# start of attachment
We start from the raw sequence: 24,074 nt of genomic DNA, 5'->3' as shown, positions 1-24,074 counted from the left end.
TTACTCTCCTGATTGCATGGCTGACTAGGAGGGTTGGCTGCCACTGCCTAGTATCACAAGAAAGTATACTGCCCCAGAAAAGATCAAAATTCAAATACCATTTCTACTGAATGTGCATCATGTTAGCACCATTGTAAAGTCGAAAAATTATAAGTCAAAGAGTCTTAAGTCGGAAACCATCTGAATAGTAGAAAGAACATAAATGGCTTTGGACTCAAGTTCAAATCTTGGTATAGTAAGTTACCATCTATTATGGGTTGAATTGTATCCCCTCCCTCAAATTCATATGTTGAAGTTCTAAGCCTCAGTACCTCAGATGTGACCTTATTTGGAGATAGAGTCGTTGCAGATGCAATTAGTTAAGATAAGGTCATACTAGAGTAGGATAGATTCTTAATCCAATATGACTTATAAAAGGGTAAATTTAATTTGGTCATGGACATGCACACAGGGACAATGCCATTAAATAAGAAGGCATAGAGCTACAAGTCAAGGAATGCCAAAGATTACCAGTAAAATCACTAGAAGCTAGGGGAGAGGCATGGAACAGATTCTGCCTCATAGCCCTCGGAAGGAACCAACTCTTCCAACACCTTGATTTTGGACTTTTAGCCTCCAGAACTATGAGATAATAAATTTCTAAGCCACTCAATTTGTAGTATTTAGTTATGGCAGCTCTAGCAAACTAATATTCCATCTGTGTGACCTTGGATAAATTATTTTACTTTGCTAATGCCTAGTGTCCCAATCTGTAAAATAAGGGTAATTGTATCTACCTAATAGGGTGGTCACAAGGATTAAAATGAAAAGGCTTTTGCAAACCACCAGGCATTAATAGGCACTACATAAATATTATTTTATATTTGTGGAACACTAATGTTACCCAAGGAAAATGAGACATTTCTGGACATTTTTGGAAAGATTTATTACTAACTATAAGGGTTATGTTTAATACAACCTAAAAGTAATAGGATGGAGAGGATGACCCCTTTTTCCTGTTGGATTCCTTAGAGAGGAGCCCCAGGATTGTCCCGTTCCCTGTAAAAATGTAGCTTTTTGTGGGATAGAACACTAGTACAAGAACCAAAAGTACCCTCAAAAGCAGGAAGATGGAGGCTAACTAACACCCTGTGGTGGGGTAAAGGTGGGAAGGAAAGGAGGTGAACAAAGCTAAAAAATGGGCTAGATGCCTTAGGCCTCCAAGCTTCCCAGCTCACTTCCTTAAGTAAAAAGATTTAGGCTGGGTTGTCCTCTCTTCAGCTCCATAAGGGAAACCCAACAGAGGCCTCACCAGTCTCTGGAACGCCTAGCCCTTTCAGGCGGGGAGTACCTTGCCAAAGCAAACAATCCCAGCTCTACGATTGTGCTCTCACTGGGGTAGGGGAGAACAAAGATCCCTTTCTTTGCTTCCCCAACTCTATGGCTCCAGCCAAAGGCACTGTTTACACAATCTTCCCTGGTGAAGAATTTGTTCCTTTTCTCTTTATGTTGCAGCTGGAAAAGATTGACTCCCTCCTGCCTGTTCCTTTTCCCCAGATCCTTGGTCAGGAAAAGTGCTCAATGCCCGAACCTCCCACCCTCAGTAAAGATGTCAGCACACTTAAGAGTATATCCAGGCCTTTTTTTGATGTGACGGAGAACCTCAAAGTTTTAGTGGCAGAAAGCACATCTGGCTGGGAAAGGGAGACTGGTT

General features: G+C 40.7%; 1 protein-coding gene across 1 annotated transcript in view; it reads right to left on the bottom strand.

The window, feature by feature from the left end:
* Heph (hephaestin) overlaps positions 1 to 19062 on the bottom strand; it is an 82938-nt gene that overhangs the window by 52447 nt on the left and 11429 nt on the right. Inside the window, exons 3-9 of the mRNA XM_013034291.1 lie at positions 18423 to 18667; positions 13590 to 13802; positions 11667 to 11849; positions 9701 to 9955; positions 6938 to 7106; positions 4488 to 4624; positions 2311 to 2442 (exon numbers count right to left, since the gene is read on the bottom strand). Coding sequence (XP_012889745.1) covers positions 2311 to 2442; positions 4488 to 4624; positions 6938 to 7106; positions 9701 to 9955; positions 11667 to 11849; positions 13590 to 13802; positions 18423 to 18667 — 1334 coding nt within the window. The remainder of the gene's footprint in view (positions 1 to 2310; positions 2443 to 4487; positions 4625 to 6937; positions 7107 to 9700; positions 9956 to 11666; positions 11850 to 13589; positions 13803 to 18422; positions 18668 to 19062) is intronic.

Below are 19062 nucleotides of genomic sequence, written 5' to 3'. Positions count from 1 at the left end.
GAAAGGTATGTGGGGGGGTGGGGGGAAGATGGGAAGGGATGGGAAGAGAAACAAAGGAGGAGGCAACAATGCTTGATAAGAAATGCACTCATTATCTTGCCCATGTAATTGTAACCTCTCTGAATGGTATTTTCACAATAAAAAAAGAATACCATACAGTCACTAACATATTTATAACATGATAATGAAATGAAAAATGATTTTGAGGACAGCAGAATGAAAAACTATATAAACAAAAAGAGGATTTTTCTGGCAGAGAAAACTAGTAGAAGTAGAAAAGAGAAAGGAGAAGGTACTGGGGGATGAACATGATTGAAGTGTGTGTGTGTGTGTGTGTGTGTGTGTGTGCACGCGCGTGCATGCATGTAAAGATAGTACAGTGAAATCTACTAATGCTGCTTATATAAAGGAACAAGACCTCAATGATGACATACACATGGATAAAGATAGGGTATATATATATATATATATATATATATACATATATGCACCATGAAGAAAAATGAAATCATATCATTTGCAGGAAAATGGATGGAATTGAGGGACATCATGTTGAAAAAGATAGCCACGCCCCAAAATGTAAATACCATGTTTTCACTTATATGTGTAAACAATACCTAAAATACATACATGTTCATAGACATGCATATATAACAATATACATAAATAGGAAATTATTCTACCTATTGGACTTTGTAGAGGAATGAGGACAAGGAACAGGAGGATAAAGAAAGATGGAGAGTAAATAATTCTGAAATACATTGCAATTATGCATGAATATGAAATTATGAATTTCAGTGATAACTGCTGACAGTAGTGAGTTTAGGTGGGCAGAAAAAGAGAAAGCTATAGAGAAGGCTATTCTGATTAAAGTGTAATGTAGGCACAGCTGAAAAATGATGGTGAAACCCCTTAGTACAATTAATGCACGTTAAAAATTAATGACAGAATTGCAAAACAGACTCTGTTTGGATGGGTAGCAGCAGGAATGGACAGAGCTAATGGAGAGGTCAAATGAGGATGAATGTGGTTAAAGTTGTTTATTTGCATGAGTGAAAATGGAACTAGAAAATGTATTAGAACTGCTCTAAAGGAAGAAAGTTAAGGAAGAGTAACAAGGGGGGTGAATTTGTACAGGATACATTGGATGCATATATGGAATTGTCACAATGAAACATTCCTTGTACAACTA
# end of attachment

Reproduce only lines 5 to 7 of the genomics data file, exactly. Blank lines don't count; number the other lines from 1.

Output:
* Heph (hephaestin) overlaps positions 1 to 19062 on the bottom strand; it is an 82938-nt gene that overhangs the window by 52447 nt on the left and 11429 nt on the right. Inside the window, exons 3-9 of the mRNA XM_013034291.1 lie at positions 18423 to 18667; positions 13590 to 13802; positions 11667 to 11849; positions 9701 to 9955; positions 6938 to 7106; positions 4488 to 4624; positions 2311 to 2442 (exon numbers count right to left, since the gene is read on the bottom strand). Coding sequence (XP_012889745.1) covers positions 2311 to 2442; positions 4488 to 4624; positions 6938 to 7106; positions 9701 to 9955; positions 11667 to 11849; positions 13590 to 13802; positions 18423 to 18667 — 1334 coding nt within the window. The remainder of the gene's footprint in view (positions 1 to 2310; positions 2443 to 4487; positions 4625 to 6937; positions 7107 to 9700; positions 9956 to 11666; positions 11850 to 13589; positions 13803 to 18422; positions 18668 to 19062) is intronic.

Below are 19062 nucleotides of genomic sequence, written 5' to 3'. Positions count from 1 at the left end.
GAAAGGTATGTGGGGGGGTGGGGGGAAGATGGGAAGGGATGGGAAGAGAAACAAAGGAGGAGGCAACAATGCTTGATAAGAAATGCACTCATTATCTTGCCCATGTAATTGTAACCTCTCTGAATGGTATTTTCACAATAAAAAAAGAATACCATACAGTCACTAACATATTTATAACATGATAATGAAATGAAAAATGATTTTGAGGACAGCAGAATGAAAAACTATATAAACAAAAAGAGGATTTTTCTGGCAGAGAAAACTAGTAGAAGTAGAAAAGAGAAAGGAGAAGGTACTGGGGGATGAACATGATTGAAGTGTGTGTGTGTGTGTGTGTGTGTGTGTGTGCACGCGCGTGCATGCATGTAAAGATAGTACAGTGAAATCTACTAATGCTGCTTATATAAAGGAACAAGACCTCAATGATGACATACACATGGATAAAGATAGGGTATATATATATATATATATATATATATACATATATGCACCATGAAGAAAAATGAAATCATATCATTTGCAGGAAAATGGATGGAATTGAGGGACATCATGTTGAAAAAGATAGCCACGCCCCAAAATGTAAATACCATGTTTTCACTTATATGTGTAAACAATACCTAAAATACATACATGTTCATAGACATGCATATATAACAATATACATAAATAGGAAATTATTCTACCTATTGGACTTTGTAGAGGAATGAGGACAAGGAACAGGAGGATAAAGAAAGATGGAGAGTAAATAATTCTGAAATACATTGCAATTATGCATGAATATGAAATTATGAATTTCAGTGATAACTGCTGACAGTAGTGAGTTTAGGTGGGCAGAAAAAGAGAAAGCTATAGAGAAGGCTATTCTGATTAAAGTGTAATGTAGGCACAGCTGAAAAATGATGGTGAAACCCCTTAGTACAATTAATGCACGTTAAAAATTAATGACAGAATTGCAAAACAGACTCTGTTTGGATGGGTAGCAGCAGGAATGGACAGAGCTAATGGAGAGGTCAAATGAGGATGAATGTGGTTAAAGTTGTTTATTTGCATGAGTGAAAATGGAACTAGAAAATGTATTAGAACTGCTCTAAAGGAAGAAAGTTAAGGAAGAGTAACAAGGGGGGTGAATTTGTACAGGATACATTGGATGCATATATGGAATTGTCACAATGAAACATTCCTTGTACAACTA